Saturday, February 20, 2016

Helping People I Love Love Each Other Better

One of the people I work with just told me "go do your blog."  And she reminded me that I was going to write about something that happened this week.

It's been a beyond crazy week, but I got to do one of my favorite things this past week, and I think that the experience taught me a few things about systems and about people that I want to share with you.

I summed up the meeting I was in as by saying that "I love to help people I love love each other better."

I'm not going to tell you ANY details about the conversation to protect these people that I love but I do want to point out some things I learned.  Some of this is repetition....

1)  Systems can put people in a role that they do not recognize and that they end up feeling comfortable in.

2)  When people are anxious, they go back to the role in which they are most comfortable.

3)  Sometimes one person going to their role triggers something in another person, pushing them to their role.  And that is when the fireworks start.

4)  Often times these are people who love each other, personally or professionally, and want the same thing.  But because they are shoving themselves farther and farther into dysfunctional roles, the issue escalates and seems like there is no way through the conflict.

5)  When two people are on the verge of giving up at fixing their relationship, things don't get better, they get worse.  There is a lot of anxiety in the "we are never going to be able to get beyond this" feeling.... and, in case I haven't repeated it enough, anxiety pushes people farther into those roles.

Are you getting the picture?

So what is the answer?  Study the other person and the relationship,  recognize your behaviors and why they are triggering the other person, make an effort not to go back into your anxious role, and commit again to not trigger the other, to forgive and to love well.

I am a firm believer that if you love someone enough, you can figure them out.   Just think about your spouse for example (if you are married) and how many things annoying things you have had to overcome in order to live with them.   But if you love them you figure out how to do the above.

If I am being vague, let me give you a personal example.  I have a tendency to talk loudly when I am excited, angry, frustrated, having fun.... ok, so I just have a tendency to talk loudly pretty much all the time.   And when I talk loudly and use a certain voice, I remind my husband of his mother.   And when I do that, he shuts down and then we both head into ugly corners of dysfunction and anxiety that take a while to come out of.  I wish I could say that we have this figured out, but I can tell you this:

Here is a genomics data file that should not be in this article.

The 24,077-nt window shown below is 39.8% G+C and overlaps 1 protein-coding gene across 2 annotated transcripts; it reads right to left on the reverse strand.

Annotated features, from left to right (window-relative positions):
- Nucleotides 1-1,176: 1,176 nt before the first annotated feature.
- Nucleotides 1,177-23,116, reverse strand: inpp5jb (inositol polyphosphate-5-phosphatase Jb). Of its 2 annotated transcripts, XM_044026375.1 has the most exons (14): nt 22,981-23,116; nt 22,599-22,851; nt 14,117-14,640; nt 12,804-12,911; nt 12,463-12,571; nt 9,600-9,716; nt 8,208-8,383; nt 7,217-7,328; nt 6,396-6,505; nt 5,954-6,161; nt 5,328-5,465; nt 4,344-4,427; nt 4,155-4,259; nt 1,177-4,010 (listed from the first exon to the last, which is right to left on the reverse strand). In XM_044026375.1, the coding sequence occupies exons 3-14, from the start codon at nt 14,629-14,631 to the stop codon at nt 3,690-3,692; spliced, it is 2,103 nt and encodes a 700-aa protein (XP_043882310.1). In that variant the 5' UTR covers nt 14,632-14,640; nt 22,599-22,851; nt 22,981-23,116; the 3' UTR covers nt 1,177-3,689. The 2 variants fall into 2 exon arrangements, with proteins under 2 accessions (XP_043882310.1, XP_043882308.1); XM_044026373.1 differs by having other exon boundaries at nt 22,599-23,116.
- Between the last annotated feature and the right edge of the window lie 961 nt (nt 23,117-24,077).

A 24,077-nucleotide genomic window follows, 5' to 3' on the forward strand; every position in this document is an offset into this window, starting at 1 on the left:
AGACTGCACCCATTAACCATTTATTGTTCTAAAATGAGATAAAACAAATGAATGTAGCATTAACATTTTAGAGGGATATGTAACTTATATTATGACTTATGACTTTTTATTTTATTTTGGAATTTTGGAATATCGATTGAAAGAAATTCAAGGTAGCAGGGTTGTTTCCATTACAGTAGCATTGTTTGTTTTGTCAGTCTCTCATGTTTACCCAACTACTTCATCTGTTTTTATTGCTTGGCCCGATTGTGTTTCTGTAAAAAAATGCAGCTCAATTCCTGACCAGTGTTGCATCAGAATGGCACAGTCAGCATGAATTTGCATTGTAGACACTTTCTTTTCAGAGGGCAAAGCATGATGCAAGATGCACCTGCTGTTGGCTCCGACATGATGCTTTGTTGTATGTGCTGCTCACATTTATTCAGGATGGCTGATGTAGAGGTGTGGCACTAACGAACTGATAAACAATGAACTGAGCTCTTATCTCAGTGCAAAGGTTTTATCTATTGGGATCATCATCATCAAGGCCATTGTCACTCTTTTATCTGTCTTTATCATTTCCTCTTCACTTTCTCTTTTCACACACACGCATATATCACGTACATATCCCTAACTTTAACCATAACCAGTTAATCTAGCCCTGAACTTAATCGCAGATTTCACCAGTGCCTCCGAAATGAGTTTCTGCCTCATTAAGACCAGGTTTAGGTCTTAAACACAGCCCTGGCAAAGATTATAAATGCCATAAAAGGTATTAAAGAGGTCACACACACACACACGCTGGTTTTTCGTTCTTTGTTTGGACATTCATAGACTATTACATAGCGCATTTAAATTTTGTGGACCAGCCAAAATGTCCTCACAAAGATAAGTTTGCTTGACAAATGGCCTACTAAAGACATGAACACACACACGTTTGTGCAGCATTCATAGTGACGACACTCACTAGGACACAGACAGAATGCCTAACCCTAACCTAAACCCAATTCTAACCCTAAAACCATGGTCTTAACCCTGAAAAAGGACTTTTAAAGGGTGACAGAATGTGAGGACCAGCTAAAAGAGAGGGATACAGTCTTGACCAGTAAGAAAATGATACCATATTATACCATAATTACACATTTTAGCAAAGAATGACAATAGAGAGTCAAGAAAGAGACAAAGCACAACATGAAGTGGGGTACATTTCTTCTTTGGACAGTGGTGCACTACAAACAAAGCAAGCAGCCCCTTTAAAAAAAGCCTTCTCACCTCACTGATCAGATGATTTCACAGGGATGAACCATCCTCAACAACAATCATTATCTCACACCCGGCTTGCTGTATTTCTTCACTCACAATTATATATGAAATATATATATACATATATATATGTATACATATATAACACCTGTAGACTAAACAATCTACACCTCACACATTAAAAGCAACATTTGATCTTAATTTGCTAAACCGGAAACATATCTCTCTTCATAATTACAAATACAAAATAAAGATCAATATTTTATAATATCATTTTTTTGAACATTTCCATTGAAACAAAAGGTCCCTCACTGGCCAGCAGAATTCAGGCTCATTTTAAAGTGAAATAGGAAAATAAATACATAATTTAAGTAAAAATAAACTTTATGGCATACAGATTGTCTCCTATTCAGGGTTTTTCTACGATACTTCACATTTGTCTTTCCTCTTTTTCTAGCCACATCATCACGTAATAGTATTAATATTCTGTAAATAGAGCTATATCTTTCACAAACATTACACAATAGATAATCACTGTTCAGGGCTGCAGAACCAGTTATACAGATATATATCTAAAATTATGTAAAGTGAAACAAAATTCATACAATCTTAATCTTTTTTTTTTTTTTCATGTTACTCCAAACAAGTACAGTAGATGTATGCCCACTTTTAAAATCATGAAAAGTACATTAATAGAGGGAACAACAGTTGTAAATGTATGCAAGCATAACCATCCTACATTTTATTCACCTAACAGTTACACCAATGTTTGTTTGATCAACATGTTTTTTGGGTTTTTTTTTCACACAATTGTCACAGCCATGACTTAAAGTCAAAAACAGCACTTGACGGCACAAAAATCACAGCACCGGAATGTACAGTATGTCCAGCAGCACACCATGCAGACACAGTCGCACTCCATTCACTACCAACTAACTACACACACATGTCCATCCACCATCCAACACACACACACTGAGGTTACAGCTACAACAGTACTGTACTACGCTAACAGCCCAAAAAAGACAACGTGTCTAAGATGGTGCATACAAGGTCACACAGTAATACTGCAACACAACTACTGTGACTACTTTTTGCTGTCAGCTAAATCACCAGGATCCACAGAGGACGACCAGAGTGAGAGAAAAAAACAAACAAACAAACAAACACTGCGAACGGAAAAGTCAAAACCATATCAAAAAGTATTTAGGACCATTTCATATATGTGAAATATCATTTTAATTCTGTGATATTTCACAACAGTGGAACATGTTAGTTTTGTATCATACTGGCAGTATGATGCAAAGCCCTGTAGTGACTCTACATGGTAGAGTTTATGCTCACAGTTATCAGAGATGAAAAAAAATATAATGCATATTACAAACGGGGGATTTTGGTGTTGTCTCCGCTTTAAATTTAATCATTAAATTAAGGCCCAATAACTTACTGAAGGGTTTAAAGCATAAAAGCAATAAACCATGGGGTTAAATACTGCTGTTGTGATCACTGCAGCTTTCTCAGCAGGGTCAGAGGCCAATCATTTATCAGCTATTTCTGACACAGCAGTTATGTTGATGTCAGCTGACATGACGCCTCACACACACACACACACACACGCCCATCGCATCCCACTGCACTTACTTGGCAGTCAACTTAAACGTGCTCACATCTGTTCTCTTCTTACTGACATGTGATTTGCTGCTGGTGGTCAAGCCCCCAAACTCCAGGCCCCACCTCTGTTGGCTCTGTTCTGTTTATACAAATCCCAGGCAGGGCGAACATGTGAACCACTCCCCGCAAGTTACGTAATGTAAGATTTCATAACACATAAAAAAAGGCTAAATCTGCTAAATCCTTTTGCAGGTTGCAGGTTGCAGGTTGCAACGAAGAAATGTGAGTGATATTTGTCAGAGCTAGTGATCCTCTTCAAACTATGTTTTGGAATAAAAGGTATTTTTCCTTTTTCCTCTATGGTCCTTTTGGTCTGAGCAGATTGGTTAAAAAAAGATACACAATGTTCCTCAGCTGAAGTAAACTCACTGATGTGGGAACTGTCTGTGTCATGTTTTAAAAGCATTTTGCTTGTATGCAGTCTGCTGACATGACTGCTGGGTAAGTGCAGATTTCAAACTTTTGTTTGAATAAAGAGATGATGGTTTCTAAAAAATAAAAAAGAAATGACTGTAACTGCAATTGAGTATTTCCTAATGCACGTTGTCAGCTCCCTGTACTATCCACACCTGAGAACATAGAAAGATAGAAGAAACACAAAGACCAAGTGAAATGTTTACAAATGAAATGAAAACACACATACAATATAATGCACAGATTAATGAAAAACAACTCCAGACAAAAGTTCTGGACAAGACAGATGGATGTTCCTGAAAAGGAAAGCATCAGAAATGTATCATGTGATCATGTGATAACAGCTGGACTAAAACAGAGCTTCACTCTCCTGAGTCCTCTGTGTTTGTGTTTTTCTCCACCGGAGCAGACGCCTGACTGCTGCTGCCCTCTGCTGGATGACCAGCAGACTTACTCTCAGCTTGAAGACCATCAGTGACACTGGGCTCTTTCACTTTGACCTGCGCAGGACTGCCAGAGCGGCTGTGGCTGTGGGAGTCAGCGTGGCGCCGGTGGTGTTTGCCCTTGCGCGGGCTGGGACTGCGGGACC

When I make the mistake of talking in a voice that triggers him and we both go to our anxiety corners, or "dark places," and they fuel each other to the point where neither of us are recognizable as rational human beings..... we don't give up.   We go back and remind each other of how we got to that place again.  I promise to try and not do it again.  Sometimes he hugs me :-)   We forgive, we promise to try not to do it again, and we move on to the next time.  And sometimes we make it a month, and some times we only make it seven minutes, but the key is that we DO NOT GIVE UP.

I was reminded as I mediated this work conversation this week, of how powerful it is to be part of helping others to recognize how they have gotten where they are and how they might be able to get beyond it.   And I was grateful that God had given me enough insight to see the issues.   But most of all I was just happy to help people I love who love each other to do it better.

I don't know why I am sharing all this with you except to say that the formula that I figured out this week can work in any situation and any relationship.

Dare I repeat it one more time?

1)  Study the person and there relationship so you can recognize how you are contributing to the conflict.

2)  Recognize where you head when you are anxious and figure out how to stop going there.

3)  Notice words, statements and behaviors that that trigger you or the other person and try not to trigger or be triggered.

4)  Forgive.

5)  Love well.   Love doesn't mean avoiding tough conversations. Love doesn't mean backing away and not pushing through.  In fact, we could all use a reminder of exactly what love is and what it is not from I Corinthians 13

Love is patient.
Love is kind.
Love does not envy.
Love does not boast.
Love is not proud.
Love does not dishonor others
Love is not self-seeking.
Love is not easily angered.
Love keeps no record of wrongs.
Love does not delight in evil.
Love rejoices with the truth.
Love always protects
Love always trusts
Love always hopes
Love always perseveres.
Love never fails.

1 comment:

Marci said...

Thank you Claudia...this is beautiful!! After reading your blog for so many years I continue to get insight from your thoughts. This is the best and I will be passing it on to my many adult adopted children and hope it clarifies for them the reasons they are "stuck" in their dramatic relationships. Thank you again for sharing!